The International Monetary Fund has said the interest rate Ireland will pay as part of the €85 billion IMF/EU rescue package will be reduced.

It follows technical changes in the composition of the IMF's quotas and may result in a fall of 19 basis points in the interest Ireland has to pay on much of its €22.5bn debt to the IMF.

The IMF said there was no change in its policy towards Ireland.

The interest rate on Ireland's IMF loan is being reduced under changes in member countries' subscriptions and voting shares that came into effect yesterday.

Under the changes, which were first approved in 2008 to give emerging markets a greater say in the IMF, Ireland's subscription, or quota, will increase.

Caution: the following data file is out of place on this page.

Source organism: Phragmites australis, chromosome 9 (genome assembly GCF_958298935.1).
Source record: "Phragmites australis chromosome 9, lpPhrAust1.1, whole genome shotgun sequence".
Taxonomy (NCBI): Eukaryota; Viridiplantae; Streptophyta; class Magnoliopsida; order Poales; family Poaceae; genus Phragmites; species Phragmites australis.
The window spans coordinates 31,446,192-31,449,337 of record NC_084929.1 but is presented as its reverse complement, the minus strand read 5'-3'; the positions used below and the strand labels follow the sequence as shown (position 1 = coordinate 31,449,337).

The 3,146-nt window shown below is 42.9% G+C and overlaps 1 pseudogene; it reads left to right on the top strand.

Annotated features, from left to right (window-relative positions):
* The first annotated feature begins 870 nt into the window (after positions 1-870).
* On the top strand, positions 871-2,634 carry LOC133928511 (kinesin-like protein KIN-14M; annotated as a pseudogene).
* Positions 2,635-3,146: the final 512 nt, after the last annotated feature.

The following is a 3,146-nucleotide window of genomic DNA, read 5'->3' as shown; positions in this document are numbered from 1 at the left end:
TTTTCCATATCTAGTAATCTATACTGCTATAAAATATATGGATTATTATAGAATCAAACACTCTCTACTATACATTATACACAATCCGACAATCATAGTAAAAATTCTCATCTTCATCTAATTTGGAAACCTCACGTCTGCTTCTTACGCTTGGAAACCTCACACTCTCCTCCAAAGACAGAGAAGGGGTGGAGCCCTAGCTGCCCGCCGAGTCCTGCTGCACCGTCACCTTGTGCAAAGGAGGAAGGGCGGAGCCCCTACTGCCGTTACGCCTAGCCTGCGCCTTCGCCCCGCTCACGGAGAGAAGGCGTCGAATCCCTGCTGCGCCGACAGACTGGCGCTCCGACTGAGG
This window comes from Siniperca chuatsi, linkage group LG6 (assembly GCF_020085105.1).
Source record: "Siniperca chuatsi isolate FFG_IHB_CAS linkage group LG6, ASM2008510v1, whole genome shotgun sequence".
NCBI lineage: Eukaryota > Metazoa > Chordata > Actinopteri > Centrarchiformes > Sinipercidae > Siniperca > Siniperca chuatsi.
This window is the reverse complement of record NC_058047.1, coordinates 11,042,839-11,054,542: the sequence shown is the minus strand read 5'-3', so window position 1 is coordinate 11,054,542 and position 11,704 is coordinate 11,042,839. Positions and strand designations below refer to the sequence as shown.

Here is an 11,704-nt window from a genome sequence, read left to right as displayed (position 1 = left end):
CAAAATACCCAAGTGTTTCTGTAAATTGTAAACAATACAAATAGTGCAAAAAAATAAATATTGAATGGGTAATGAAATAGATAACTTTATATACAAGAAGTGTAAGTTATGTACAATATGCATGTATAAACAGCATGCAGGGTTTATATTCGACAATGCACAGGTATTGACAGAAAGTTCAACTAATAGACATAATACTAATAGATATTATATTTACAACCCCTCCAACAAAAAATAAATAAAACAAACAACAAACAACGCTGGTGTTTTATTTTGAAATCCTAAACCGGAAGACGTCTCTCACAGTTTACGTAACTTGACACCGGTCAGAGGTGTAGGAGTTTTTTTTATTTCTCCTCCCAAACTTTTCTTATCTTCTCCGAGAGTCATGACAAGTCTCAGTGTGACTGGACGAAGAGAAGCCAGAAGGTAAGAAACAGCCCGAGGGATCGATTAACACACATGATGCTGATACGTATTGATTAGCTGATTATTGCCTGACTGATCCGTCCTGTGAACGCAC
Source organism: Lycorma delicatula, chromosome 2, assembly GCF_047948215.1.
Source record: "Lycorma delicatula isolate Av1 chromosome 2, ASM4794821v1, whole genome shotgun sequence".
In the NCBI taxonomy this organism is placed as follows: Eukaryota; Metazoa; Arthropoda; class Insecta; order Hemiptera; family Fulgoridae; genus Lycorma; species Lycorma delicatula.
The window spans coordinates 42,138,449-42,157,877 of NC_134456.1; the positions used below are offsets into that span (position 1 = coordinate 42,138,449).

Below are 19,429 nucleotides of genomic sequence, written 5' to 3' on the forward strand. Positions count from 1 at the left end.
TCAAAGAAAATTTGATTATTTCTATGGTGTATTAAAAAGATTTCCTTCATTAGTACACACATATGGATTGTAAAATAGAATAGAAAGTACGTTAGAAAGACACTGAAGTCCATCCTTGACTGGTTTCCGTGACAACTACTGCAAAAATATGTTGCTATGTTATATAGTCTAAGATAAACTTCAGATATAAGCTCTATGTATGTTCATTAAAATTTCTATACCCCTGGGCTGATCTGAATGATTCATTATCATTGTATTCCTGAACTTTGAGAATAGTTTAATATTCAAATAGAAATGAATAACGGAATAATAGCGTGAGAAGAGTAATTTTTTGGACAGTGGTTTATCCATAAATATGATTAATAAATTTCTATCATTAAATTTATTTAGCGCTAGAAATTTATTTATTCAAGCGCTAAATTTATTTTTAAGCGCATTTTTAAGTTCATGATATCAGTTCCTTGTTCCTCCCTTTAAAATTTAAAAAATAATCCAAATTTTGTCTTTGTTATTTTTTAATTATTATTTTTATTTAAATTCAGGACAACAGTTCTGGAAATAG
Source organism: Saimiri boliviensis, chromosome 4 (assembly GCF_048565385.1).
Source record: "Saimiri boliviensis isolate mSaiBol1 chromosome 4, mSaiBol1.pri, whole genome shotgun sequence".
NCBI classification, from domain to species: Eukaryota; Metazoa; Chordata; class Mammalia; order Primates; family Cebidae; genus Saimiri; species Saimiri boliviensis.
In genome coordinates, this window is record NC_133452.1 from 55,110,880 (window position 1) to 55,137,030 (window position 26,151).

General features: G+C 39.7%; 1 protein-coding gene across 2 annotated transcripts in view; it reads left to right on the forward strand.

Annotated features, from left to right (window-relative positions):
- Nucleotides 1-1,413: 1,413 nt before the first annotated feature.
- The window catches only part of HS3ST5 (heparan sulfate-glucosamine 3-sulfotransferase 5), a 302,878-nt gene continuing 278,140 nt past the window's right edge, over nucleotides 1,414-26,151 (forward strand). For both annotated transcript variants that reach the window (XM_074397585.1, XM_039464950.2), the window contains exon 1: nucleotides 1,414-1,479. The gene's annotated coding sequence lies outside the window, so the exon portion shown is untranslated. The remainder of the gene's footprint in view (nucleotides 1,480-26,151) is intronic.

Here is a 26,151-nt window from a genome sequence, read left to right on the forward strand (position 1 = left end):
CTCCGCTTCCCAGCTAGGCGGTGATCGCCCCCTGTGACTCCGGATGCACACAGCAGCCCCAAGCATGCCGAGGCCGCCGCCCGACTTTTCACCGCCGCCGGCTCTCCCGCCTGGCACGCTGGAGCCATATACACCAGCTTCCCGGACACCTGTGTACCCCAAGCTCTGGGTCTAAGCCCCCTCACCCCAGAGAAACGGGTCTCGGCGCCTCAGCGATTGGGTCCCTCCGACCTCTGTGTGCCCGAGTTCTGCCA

'This reduces the share of Ireland's credit that is subject to surcharges,' the IMF said in a statement.

The increase comes into effect as soon as the country pays its additional subscription to the IMF, the fund said.

A second round of quota increases, approved last year, will further reduce the average lending rate once countries' governments have approved those changes.

The IMF contributed €22.5bn to an €85bn joint IMF/EU rescue for Ireland on 28 November to help restructure Irish banks.

Based on current interest rates for IMF special drawing rights of 0.43%, the Fund said the average lending rate on its loan to Ireland will decline to 3.04% on credit outstanding less than three years. This is down from 3.17%.

For credit outstanding for longer than three years, the rate falls to 3.85% from 4.04%, the IMF said.

The IMF had signalled the reduction in January.